ANN: Dao Language v.0.9.6-beta is release!
desparn at wtf.com
Mon Dec 12 15:14:17 CET 2005
Antoon Pardon <apardon at forel.vub.ac.be> wrote in
news:slrndpqjoe.gl6.apardon at rcpc42.vub.ac.be:
> Op 2005-12-11, Rick Wotnaz schreef <desparn at wtf.com>:
>> Because you're accustomed to one set of conventions, you
>> may find Python's set strange at first. Please try it, and
>> don't fight it. See if your objections don't fade away. If
>> you're like most Python newbies, you'll stop thinking about
>> brackets before long, and if you're like a lot of us,
>> you'll wonder what those funny squiggles mean when you are
>> forced to revert to one of those more primitive languages.
> I think the suggestion that those who have some problem
> with how python deals with compound statements - obligated
> indentation, no end markers - are newbees, is getting
> stale. I am not a newbee and I have problems with it.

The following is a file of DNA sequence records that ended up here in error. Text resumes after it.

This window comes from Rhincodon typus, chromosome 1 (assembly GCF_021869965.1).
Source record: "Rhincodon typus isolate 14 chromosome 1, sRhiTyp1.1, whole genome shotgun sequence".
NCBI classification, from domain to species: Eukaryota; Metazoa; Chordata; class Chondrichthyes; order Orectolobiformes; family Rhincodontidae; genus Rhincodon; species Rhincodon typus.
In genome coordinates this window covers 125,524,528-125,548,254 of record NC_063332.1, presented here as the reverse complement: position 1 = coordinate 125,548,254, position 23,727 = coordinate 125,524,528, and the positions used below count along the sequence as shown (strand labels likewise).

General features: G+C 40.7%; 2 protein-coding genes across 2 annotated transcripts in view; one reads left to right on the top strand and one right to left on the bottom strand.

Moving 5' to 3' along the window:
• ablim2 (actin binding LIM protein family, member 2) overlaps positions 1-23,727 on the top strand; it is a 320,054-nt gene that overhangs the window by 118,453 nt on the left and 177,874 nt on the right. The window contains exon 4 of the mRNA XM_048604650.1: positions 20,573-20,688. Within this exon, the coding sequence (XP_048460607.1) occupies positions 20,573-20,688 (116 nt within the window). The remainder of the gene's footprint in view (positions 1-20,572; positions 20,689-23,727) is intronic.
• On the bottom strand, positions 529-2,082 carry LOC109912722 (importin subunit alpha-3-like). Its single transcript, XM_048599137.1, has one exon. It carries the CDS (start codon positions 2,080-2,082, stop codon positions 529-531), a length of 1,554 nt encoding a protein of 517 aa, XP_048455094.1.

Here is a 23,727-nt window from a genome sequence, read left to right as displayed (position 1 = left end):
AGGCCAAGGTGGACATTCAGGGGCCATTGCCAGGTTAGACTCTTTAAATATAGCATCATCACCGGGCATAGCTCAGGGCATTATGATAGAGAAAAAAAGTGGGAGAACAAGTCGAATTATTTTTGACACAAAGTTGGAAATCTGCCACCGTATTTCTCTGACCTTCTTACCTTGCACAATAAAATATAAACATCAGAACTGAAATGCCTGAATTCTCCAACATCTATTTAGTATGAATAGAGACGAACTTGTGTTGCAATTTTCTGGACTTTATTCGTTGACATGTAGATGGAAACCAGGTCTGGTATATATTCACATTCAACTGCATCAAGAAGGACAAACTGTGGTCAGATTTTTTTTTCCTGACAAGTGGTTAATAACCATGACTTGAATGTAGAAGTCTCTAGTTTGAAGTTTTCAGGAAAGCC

> I had problems with it when I was a newbee, grew used
> to it and even liked it at some point and now again
> have problems with it.
> Well problems is probably too strong, would prefer
> differently seems closer.
You're right that I should not have assumed newbie status, but I
most often see posts complaining about lack of braces from those
newly exposed to Python's way of doing things. The post I responded
to considered whitespace indention a "design defect". I would be
surprised to hear an experienced Python programmer say that, but
maybe I'm just naive.
I am not a fanatic about structuring via whitespace. From time to
time, code arrives at this group with leading whitespace removed,
which makes me think it might be nice to have bracketing, so the
original logic could (maybe) be recreated. That's most of the
downside, though, and an artificial problem at that. It has nothing
to do with Python, but with hostile software along the way. The
upside is clarity of code (and a little less typing, too), and that
makes up for the occasional artificial problem.
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